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No. 3340.

John L. SNYDER ET AL., cross-complainants.
FRANK TERRACE ET AL., intervenors.
JOHN MOCOURT, United States attorney.

D. D. TOWNSEND and TRACY C. BECKER, special counsel for the Government.

P. F. DUNNE, Wm. D. FENTON, and WM. SINGER, Jr., for defendants. A. W. LAFFERTY and ARTHUR I. MOULTON, for cross-complainants.

C. I. LEAVENGOOD, CHARLES E. SHEPARD, WM. H. FLETT, JNO. Mills Day, and M. E. BREWER, for intervenors.




After setting out the citizenship, and residence of the respective parties, the bill of complaint states, in effect:

On July 25, 1866, Congress passed an act granting lands in aid of the construction of a railroad and telegraph line from the Central Pacific Railroad, in California, to Portland, in Oregon. By its first section the act authorizes and empowers the California & Oregon Railroad Co., and such company organized under the laws of the State of Oregon as the legislature thereof shall thereafter designate, to construct and maintain a railroad and telegraph line between the city of Portland, in Oregon, and the Central Pacific Railroad, in California.

Thereafter it is provided as follows: Sec. 2. That there be, and hereby is, granted to the said companies, their suc. cessors and assigns, for the purpose of aiding in the construction of said railroad and telegraph line, and to secure the safe and speedy transportation of the mails, troops, munitions of war, and public stores over the line of said railroad, every alternate section of public land, not mineral, designated by odd numbers, to the amount of twenty alternate sections per mile (ten on each side) of said railroad line; and when any of said alternate sections or parts of sections shall be found to have been granted, sold, reserved, occupied by homestead settlers, preempted, or otherwise disposed of,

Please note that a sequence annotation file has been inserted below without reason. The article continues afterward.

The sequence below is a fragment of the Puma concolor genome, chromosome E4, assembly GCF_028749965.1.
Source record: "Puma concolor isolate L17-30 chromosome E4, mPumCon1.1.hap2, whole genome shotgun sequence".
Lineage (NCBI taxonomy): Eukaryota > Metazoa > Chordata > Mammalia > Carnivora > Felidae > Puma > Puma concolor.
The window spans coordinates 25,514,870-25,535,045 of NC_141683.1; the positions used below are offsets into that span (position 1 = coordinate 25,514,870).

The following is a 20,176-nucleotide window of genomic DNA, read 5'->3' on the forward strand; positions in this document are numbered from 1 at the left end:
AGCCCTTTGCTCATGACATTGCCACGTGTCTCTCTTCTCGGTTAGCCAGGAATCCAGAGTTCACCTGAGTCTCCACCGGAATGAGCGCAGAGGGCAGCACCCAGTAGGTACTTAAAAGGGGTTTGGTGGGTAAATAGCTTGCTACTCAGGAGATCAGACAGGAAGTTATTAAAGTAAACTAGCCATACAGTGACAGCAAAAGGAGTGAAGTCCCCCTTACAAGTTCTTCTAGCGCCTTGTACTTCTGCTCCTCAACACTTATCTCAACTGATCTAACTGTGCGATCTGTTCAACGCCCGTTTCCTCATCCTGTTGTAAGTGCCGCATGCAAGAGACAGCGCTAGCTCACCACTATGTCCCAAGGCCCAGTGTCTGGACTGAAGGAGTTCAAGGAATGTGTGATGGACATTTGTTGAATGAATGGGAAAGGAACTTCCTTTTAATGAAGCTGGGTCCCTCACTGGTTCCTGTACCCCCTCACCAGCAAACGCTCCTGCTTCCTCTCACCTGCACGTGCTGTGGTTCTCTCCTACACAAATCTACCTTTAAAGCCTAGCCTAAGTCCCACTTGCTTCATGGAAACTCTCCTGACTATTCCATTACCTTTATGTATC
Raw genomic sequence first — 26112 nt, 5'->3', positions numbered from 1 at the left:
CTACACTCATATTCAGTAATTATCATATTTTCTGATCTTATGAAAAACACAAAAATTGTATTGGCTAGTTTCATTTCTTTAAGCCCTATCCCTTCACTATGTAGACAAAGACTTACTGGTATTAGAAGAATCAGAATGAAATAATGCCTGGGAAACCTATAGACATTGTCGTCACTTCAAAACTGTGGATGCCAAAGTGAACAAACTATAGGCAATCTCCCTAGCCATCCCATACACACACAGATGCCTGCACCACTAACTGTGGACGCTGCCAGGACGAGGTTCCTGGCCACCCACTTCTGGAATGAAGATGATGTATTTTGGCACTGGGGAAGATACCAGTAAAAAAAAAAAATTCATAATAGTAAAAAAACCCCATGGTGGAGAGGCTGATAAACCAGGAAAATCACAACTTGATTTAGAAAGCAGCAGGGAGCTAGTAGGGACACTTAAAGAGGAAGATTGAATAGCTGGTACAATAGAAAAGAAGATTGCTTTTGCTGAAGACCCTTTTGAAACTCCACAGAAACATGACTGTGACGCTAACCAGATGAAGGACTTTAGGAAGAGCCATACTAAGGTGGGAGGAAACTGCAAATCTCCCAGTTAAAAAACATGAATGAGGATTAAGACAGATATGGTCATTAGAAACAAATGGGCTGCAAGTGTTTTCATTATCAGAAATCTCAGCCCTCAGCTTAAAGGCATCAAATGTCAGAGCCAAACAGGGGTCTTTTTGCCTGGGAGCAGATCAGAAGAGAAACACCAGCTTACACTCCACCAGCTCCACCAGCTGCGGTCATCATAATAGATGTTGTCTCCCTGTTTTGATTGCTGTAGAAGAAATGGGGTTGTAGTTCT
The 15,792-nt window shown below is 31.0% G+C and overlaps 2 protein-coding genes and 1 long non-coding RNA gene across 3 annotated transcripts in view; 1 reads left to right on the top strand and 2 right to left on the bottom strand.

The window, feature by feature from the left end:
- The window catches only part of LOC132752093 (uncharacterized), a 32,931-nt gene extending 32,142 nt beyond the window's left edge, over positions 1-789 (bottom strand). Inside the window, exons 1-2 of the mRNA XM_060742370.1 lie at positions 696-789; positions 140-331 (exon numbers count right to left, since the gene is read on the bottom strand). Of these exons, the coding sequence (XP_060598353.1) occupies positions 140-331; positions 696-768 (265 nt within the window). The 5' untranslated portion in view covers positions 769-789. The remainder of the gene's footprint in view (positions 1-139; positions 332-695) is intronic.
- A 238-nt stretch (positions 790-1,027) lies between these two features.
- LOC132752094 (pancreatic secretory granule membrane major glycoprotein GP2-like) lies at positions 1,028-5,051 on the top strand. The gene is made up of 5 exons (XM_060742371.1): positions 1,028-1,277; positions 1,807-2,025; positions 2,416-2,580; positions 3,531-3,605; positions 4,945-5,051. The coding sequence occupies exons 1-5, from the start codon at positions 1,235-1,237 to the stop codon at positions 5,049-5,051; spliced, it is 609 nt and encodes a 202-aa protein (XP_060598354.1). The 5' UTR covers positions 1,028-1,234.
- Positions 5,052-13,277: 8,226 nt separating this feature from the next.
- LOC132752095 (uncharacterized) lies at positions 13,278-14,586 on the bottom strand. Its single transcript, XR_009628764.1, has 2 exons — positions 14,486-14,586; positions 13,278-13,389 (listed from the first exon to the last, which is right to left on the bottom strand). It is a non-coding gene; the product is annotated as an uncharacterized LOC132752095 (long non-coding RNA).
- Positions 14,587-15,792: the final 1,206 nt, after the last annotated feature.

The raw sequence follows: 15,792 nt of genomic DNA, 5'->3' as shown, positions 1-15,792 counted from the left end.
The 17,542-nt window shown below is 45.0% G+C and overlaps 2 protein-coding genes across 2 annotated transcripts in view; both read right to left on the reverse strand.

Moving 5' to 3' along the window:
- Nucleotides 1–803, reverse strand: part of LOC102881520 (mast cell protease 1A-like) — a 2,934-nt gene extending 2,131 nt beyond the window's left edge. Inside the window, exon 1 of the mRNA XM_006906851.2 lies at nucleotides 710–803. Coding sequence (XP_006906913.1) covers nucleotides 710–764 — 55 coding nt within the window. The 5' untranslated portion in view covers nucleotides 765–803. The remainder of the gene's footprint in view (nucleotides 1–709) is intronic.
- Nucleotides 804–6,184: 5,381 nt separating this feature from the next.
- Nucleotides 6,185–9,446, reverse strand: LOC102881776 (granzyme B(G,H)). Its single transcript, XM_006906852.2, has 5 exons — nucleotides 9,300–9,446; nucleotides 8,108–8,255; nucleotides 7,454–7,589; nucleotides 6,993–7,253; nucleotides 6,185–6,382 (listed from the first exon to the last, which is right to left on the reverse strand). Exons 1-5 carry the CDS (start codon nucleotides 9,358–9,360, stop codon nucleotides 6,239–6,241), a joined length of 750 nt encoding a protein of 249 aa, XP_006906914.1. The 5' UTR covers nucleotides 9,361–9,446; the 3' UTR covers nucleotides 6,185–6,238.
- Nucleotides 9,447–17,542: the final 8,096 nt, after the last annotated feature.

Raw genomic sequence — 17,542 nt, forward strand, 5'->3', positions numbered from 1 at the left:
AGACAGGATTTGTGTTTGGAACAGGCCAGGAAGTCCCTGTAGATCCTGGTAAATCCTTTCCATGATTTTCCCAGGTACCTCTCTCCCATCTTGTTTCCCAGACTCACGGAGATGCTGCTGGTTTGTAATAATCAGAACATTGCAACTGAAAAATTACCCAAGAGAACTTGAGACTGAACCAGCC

other lands, designated as aforesaid, shall be selected by said companies in lieu thereof, under the direction of the Secretary of the Interior, in alternate sections designated by odd numbers as aforesaid, nearest to and not more than ten miles beyond the limits of said first-named alternate sections; and as soon as the said companies, or either of them, shall file in the office of the Secretary of the Interior a map of the survey of said railroad, or any portion thereof, not less than sixty continuous miles from either terminus, the Secretary of the Interior shall withdraw from sale public lands herein granted on each side of said railroad, so far as located and within the limits before specified. The lands herein granted shall be applied to the building of said road within the States, respectively, wherein they are situated. And the sections and parts of sections of land which shall remain in the United States within the limits of the aforesaid grant shall not be sold for less than double the minimum price of public lands when sold: Provided, That bona fide and actual settlers under the preemption laws of the United States may, after due proof of settlement, improvement, and occupation, as now provided by law, purchase the same at the price fixed for said lands at the date of such settlement, improvement, and occupation: And provided also, That settlers under the provisions of the homestead act, who comply with the terms and requirements of said act, shall be entitled, within the limits of said grant, to patents for an amount not exceeding eighty acres of the land so reserved by the United States, anything in this act to the contrary notwithstanding.